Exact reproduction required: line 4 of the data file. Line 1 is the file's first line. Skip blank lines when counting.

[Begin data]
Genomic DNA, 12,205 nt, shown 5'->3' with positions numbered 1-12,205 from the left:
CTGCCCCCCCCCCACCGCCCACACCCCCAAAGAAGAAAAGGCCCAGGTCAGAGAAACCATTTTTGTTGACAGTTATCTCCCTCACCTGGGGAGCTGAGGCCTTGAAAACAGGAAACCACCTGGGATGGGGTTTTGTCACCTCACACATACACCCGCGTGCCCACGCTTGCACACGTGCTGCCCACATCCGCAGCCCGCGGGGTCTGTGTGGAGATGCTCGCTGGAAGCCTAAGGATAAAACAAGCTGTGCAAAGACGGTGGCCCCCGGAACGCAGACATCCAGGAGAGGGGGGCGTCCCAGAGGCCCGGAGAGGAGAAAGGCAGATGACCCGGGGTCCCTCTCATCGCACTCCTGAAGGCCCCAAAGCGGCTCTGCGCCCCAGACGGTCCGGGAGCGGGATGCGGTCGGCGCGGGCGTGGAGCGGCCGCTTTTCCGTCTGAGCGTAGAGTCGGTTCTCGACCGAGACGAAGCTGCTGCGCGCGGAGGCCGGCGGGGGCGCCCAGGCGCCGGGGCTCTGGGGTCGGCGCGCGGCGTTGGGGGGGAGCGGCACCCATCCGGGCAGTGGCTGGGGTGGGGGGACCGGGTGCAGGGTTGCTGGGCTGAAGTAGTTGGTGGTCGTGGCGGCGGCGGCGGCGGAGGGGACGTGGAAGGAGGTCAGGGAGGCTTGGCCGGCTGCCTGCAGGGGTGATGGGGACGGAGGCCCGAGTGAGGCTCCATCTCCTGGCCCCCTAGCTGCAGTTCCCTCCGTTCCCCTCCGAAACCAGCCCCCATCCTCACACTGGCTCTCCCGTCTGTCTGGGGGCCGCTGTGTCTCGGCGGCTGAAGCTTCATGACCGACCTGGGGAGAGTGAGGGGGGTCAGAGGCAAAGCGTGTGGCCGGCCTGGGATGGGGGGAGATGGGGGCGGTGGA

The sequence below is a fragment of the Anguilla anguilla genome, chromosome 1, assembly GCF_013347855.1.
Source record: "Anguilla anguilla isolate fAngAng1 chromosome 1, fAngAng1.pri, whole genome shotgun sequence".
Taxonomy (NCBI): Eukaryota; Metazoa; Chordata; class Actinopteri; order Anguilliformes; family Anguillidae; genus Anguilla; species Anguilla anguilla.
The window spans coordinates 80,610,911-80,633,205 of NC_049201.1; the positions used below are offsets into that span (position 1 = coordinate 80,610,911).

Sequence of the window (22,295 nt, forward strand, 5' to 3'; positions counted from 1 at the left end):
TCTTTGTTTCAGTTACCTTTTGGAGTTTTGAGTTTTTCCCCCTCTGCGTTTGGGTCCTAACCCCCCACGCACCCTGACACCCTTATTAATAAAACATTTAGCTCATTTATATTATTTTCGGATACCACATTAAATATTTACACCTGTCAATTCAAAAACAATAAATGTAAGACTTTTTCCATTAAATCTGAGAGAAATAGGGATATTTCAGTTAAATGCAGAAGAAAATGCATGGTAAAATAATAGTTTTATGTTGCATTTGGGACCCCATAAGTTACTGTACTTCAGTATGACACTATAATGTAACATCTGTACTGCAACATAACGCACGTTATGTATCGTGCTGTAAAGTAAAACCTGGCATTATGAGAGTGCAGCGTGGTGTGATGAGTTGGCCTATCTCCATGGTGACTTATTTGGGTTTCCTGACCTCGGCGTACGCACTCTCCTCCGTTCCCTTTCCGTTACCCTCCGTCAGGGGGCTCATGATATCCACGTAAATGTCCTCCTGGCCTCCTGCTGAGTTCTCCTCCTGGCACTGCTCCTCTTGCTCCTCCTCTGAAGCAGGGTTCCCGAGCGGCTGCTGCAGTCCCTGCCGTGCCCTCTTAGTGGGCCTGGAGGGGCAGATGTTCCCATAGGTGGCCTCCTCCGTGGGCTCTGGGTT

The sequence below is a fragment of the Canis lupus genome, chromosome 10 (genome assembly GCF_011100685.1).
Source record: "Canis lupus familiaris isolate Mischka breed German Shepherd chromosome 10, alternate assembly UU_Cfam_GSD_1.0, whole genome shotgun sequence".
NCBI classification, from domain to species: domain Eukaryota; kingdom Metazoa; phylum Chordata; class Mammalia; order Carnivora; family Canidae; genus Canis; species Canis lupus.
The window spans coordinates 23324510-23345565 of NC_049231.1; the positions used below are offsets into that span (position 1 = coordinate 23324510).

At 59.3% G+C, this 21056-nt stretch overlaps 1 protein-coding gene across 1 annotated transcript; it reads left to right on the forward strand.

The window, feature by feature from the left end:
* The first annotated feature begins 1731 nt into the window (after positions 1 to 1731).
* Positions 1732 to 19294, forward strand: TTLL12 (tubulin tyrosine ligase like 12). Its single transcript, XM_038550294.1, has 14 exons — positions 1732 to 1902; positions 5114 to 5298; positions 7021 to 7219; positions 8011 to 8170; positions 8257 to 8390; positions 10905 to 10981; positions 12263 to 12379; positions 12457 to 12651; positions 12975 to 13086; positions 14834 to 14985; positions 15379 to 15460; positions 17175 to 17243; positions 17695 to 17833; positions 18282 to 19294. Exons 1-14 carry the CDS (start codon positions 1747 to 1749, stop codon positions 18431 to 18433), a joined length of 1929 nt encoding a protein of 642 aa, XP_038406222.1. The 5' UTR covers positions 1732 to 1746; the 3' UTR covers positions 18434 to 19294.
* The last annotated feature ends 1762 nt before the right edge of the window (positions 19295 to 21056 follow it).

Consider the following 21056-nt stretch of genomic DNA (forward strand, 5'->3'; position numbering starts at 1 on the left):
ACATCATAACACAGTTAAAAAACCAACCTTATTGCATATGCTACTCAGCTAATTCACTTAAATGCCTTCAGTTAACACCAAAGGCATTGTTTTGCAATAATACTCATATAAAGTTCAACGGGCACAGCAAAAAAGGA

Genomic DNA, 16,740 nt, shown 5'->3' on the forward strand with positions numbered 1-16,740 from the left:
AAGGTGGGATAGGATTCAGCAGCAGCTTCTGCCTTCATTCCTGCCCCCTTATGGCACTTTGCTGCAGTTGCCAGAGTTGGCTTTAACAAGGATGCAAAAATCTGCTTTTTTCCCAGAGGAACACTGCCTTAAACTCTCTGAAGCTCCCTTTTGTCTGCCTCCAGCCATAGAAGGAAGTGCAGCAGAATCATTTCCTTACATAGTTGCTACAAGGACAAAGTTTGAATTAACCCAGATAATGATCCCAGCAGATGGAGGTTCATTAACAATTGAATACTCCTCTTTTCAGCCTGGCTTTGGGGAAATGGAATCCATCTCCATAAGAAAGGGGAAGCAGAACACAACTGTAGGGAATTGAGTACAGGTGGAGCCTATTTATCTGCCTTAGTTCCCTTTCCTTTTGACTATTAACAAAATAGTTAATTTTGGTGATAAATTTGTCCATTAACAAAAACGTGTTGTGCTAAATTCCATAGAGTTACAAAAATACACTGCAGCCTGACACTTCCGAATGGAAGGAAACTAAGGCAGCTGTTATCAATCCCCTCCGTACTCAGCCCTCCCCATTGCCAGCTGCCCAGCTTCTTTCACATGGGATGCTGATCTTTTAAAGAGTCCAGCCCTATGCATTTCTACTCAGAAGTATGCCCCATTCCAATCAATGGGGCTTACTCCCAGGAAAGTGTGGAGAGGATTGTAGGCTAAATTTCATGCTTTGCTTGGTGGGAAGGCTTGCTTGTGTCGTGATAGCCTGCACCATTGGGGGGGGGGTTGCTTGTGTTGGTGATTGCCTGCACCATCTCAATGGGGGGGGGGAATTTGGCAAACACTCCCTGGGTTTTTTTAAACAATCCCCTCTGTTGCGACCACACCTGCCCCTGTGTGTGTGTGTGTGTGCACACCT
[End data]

Source record: "Anguilla anguilla isolate fAngAng1 chromosome 1, fAngAng1.pri, whole genome shotgun sequence".